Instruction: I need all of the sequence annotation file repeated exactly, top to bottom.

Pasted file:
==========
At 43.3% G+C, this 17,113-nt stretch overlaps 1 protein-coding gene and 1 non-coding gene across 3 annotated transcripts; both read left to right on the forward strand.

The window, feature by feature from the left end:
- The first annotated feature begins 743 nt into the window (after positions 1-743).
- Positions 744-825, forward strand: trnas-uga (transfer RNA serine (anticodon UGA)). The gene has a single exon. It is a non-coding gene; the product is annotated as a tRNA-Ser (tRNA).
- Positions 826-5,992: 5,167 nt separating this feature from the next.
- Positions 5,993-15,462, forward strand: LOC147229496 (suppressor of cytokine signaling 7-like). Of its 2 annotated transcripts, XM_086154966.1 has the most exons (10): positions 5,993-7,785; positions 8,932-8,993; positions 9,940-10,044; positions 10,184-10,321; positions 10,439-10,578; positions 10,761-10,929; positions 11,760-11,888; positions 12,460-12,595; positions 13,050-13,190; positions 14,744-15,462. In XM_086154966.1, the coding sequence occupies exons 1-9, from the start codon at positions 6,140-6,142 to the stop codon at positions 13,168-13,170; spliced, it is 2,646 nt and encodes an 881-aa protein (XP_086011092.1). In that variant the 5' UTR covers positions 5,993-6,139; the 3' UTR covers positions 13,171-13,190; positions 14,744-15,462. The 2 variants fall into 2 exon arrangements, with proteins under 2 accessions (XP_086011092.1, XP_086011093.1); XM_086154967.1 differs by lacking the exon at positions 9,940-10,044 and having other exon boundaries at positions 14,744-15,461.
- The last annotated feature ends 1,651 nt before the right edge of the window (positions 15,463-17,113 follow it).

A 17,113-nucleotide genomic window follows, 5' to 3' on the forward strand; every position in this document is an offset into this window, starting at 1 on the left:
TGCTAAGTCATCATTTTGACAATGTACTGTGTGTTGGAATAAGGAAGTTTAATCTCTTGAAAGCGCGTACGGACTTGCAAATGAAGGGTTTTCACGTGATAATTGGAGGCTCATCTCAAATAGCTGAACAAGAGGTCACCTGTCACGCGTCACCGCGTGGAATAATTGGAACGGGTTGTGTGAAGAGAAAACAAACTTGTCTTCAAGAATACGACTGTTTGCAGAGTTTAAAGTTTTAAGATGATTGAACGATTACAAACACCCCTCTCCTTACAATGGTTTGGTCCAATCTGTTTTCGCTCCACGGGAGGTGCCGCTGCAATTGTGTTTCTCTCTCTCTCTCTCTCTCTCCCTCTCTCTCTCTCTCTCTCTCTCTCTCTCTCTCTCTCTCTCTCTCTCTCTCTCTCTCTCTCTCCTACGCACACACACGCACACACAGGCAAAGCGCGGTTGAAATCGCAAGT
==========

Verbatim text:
At 43.3% G+C, this 17,113-nt stretch overlaps 1 protein-coding gene and 1 non-coding gene across 3 annotated transcripts; both read left to right on the forward strand.

The window, feature by feature from the left end:
- The first annotated feature begins 743 nt into the window (after positions 1-743).
- Positions 744-825, forward strand: trnas-uga (transfer RNA serine (anticodon UGA)). The gene has a single exon. It is a non-coding gene; the product is annotated as a tRNA-Ser (tRNA).
- Positions 826-5,992: 5,167 nt separating this feature from the next.
- Positions 5,993-15,462, forward strand: LOC147229496 (suppressor of cytokine signaling 7-like). Of its 2 annotated transcripts, XM_086154966.1 has the most exons (10): positions 5,993-7,785; positions 8,932-8,993; positions 9,940-10,044; positions 10,184-10,321; positions 10,439-10,578; positions 10,761-10,929; positions 11,760-11,888; positions 12,460-12,595; positions 13,050-13,190; positions 14,744-15,462. In XM_086154966.1, the coding sequence occupies exons 1-9, from the start codon at positions 6,140-6,142 to the stop codon at positions 13,168-13,170; spliced, it is 2,646 nt and encodes an 881-aa protein (XP_086011092.1). In that variant the 5' UTR covers positions 5,993-6,139; the 3' UTR covers positions 13,171-13,190; positions 14,744-15,462. The 2 variants fall into 2 exon arrangements, with proteins under 2 accessions (XP_086011092.1, XP_086011093.1); XM_086154967.1 differs by lacking the exon at positions 9,940-10,044 and having other exon boundaries at positions 14,744-15,461.
- The last annotated feature ends 1,651 nt before the right edge of the window (positions 15,463-17,113 follow it).

A 17,113-nucleotide genomic window follows, 5' to 3' on the forward strand; every position in this document is an offset into this window, starting at 1 on the left:
TGCTAAGTCATCATTTTGACAATGTACTGTGTGTTGGAATAAGGAAGTTTAATCTCTTGAAAGCGCGTACGGACTTGCAAATGAAGGGTTTTCACGTGATAATTGGAGGCTCATCTCAAATAGCTGAACAAGAGGTCACCTGTCACGCGTCACCGCGTGGAATAATTGGAACGGGTTGTGTGAAGAGAAAACAAACTTGTCTTCAAGAATACGACTGTTTGCAGAGTTTAAAGTTTTAAGATGATTGAACGATTACAAACACCCCTCTCCTTACAATGGTTTGGTCCAATCTGTTTTCGCTCCACGGGAGGTGCCGCTGCAATTGTGTTTCTCTCTCTCTCTCTCTCTCTCCCTCTCTCTCTCTCTCTCTCTCTCTCTCTCTCTCTCTCTCTCTCTCTCTCTCTCTCTCTCTCTCCTACGCACACACACGCACACACAGGCAAAGCGCGGTTGAAATCGCAAGT